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News Link • Drug War

Active duty cop: ‘The war on drugs is a war on people’

• www.rawstory.com

Speaking to Raw Story recently, an active duty police officer who asked not to be named threw down the gauntlet over the part of his job he hates most: the drug war.

“I did not get in law enforcement to destroy a person’s future because that person had marijuana or a pill in their pocket,” the officer explained. “Why would you want to destroy that person’s future and cause them great harm because of that? It’s not worth it.”

Like many Americans, the reality of the drug war was was nothing like what he’d been taught to believe in his youth. But statistics like a citizen being arrested for drugs every 19 seconds in 2010, and 1.6 million people incarcerated over drugs in 2009, were nothing compared to what he actually experienced in the front lines of the drug war on America’s users.

 But for those officers who put their lives on the line every day to protect the public from dangerous, violent criminals, the drug war isn’t always just another part of the job. For this officer in particular, it’s much more than that: “The war on drugs is a war on people,” he claimed.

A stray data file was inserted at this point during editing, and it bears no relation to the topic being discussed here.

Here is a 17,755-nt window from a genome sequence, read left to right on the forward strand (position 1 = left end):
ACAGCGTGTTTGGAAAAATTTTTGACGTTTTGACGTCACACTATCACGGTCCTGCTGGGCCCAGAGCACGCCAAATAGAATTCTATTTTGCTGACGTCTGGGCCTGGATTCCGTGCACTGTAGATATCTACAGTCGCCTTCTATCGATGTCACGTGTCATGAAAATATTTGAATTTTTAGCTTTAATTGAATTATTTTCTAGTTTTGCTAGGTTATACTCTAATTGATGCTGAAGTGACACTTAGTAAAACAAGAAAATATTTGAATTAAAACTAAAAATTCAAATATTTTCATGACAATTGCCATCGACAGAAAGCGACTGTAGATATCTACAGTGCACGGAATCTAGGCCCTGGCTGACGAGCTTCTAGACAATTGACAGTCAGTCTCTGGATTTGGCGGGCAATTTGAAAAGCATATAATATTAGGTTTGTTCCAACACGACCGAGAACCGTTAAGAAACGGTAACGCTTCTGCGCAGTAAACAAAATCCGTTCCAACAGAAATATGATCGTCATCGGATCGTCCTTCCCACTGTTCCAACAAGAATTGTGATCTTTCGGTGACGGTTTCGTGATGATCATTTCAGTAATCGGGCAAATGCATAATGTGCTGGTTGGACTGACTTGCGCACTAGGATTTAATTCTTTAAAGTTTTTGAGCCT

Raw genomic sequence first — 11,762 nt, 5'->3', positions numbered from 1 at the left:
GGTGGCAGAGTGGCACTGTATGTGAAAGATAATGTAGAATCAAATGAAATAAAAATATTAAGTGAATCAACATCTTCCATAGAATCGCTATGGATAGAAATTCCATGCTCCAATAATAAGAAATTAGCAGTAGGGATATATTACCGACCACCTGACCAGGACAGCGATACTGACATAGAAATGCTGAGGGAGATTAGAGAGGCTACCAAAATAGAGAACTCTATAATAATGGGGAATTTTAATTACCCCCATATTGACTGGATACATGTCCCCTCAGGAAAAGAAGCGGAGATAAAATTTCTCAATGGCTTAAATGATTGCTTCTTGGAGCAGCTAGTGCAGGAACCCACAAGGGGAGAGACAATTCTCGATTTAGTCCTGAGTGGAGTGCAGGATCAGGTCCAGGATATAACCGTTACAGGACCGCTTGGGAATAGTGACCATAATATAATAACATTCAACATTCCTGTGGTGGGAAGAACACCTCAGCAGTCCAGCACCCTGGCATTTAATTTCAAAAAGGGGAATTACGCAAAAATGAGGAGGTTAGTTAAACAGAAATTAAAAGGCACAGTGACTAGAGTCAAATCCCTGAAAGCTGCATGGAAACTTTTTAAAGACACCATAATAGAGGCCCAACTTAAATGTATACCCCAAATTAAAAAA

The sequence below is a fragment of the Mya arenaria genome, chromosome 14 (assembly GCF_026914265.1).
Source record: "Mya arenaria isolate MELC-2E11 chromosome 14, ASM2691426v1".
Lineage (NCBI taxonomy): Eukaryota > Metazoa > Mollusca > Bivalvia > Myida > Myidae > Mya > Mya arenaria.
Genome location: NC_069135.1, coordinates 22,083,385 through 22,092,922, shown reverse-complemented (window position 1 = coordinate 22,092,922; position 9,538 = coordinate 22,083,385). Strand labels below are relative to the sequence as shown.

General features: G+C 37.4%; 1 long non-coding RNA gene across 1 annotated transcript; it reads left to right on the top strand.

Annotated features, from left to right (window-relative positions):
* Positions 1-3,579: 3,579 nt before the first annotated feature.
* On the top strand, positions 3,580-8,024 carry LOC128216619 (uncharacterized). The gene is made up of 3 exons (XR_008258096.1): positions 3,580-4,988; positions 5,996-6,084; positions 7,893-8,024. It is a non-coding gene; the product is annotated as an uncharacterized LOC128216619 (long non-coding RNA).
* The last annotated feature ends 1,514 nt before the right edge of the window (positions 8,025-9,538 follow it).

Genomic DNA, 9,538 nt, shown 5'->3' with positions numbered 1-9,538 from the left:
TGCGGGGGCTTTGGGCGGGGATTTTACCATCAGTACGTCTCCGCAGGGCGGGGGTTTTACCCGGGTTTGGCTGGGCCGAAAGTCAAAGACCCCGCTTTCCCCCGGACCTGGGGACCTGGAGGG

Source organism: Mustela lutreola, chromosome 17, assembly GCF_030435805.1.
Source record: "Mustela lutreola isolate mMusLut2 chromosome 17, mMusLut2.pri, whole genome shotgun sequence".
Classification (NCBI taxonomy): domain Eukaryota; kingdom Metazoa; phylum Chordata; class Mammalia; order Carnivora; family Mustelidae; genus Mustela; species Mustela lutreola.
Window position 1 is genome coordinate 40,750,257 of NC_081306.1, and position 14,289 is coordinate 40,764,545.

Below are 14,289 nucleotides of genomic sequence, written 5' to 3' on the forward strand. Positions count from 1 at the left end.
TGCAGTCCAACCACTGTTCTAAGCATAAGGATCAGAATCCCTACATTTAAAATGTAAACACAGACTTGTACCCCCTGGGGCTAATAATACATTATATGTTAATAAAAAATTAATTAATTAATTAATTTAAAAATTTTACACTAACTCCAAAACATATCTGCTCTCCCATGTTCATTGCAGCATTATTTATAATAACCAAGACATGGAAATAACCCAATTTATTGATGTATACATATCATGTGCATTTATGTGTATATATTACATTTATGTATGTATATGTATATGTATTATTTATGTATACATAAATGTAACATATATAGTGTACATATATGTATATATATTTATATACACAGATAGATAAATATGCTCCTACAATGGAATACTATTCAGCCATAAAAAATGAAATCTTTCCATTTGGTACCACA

1 Comments in Response to

Comment by David Jackson
Entered on:

 Good on ya', mate! I knew I wasn't the only one who understood the reality of the so-called "war on drugs"!

 I've been trying to get people to listen to this for 20 years. All I ever got was a bunch of lunatic babble about the "law" and the terrible destruction of young lives - what a load that was. The "war on drugs" creates more destruction, social terror, economic distress, loss of lives, and political malefeasance than using drugs could ever even come close to.

 It's doubtful that the facts of the 'drug war" will ever be allowed to influence the fantasies - imagine how many people would have to find real jobs, if there wasn't a phony "drug war" for them to play at. What would two-thirds ofthe cops in the country do for work? How else could politicians scare hell out of evryone and abuse their rights, with such impunity?  (People are getting wise to the spurious "war on terrorism", and threatening adults with a lump of coal at Christmas just doesn't cut it!)

 This cop should receive a medal, or at least a raise. Sadly, he's probably better off staying incognito.

 This brings me to one of my other hyposises:  There has never been a bad cop who wasn't a bad person, long before (s)he ever went on the job. (There are certanly cases of cops falling prey to burnout and job-related stresses that manifest as bad acts and abuses of their position, but most bad cops were assholes to begin with.)

 I'll repeat:  This guy is one of the good guys; shame there aren't more!   


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